If Bullying doesn’t discriminate. I learned that the hard way as an adolescent. Bullies don’t care if you are their friend. They don’t care if you cry yourself to sleep at night over their words. They don’t care if you’re an athlete, or an artist, or an academic. They don’t care if you have good grades or bad grades, new clothes or old clothes.
This may seem very different from what you envision when you think of who the bully is, and who the victim is. But as someone who was bullied, I can tell you this: I didn’t fit the stereotype, and the more I became aware of friends and peers bullying me, the more I realized just how little bullying has to do with the victim.
There has undoubtedly been a lot of awareness brought to the subject in recent years. Kids committing suicide because of bullying is just heartbreaking, and the harsh reality surrounding bullying has led every single state in the U.S. to implement laws against it in schools. Over the last 10 years, many districts have created new policies to ensure mutual respect is upheld in the school environment.
The awareness around bullying has been supported by pop culture and the news media as well, which have exposed the lasting damage that children spewing hate on one another can cause. Social media has become a hub for campaigns to thrive, no matter a child’s gender, sexual preference, skin colour, learning abilities, etc.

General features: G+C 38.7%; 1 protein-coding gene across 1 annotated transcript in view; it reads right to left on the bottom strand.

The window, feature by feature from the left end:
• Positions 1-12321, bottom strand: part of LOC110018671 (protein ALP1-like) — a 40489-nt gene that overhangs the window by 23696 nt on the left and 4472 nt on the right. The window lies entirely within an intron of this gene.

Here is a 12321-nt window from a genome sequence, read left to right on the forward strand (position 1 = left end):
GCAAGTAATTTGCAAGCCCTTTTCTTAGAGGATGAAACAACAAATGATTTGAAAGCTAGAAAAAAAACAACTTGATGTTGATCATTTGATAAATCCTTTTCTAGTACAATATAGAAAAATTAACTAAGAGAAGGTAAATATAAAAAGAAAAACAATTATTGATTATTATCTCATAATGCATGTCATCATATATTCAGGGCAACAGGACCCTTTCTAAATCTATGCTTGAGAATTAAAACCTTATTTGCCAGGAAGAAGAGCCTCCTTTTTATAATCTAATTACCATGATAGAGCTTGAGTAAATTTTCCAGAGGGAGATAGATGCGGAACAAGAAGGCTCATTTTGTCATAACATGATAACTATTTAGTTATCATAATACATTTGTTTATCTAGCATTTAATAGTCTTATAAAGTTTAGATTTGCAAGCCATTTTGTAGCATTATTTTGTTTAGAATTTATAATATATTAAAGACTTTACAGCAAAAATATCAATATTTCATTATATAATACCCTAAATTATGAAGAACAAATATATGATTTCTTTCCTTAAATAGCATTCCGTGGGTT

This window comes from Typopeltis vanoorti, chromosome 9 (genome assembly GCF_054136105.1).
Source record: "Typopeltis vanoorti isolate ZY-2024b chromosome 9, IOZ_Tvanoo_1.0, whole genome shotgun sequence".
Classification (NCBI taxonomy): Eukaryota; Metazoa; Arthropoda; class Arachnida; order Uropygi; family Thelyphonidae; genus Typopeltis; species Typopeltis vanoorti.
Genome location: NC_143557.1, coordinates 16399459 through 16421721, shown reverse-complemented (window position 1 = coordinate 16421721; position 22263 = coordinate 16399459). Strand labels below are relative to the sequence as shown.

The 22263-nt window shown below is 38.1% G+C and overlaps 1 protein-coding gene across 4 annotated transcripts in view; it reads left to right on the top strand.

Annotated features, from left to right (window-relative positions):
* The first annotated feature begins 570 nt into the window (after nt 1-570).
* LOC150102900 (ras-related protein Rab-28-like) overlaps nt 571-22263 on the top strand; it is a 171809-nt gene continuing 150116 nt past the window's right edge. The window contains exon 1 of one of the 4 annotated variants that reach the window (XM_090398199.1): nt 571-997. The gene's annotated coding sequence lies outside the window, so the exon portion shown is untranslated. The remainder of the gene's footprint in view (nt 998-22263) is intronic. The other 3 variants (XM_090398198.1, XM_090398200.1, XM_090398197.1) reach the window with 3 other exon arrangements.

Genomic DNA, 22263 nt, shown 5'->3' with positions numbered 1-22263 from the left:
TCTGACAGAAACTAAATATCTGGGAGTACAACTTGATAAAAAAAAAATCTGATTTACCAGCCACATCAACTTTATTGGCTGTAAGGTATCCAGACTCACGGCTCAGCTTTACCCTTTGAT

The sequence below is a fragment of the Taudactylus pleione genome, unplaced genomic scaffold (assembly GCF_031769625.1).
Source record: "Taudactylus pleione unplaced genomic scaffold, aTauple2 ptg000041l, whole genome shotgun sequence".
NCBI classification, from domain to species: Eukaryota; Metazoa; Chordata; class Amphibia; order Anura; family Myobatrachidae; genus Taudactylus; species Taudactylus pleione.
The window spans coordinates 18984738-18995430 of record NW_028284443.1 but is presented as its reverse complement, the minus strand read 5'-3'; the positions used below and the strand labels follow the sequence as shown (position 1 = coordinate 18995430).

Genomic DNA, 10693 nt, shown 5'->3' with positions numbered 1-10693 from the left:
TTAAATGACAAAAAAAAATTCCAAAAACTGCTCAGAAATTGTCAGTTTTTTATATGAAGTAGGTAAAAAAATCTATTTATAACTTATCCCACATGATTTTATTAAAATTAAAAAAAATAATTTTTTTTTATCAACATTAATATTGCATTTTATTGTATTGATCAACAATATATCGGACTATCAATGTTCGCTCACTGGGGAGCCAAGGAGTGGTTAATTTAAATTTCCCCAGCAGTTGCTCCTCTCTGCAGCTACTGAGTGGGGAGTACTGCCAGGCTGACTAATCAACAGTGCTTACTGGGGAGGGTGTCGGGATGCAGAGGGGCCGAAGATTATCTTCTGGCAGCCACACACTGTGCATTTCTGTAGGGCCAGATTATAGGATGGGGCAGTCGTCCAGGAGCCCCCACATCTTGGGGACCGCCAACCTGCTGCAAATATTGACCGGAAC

And marginalized groups have found solidarity in social media campaigns such as It Gets Better and World Autism Awareness Day, underlining the message that everyone is worthy of learning in a safe environment.
I could tell you some incredibly sad facts about bullying, and while you should certainly educate yourself to better understand the extent of the problem, I’ll let you do that on your own time, by reading here, because what I want to focus on is the GOOD NEWS.
According to a new study in the journal Pediatrics, bullying rates are down, and that’s something anyone who has fought to create safe spaces should feel proud of.
The study reveals that, while in 2005, 28.5% of students reported experiencing bullying, by 2014, that number had dropped by more than half, to 13.4%.
“Occasionally, there is some good news out there,” says Catherine Bradshaw, a professor and associate dean at the University of Virginia and one of the study authors. “There are some things that are improving.”
The study, which reviewed the responses of almost 250,000 Maryland students in grades 4 through 12 to an annual school survey, found significant declines across every category, which included behaviours such as pushing, slapping, threats, and spreading rumours or negative online posts.
According to Ron Avi Astor at the University of Southern California, this research belongs to part of a greater trend. “There’s strong international data showing these reductions not only in schools, but in communities and families,” says Avi Astor. “Child abuse, violence, murder rates, they’ve hit record lows. There’s something normative happening in societies, not just schools.”
It is believed bullying statistics have decreased as a result of increased awareness, and evidence-based practices and policies. But, to keep the numbers dropping, do we need to keep kids and adults concerned about bullying?
“Our perception of how common something is, is very important,” says Bradshaw, who notes that awareness regarding such positive changes can continue to help improvement.
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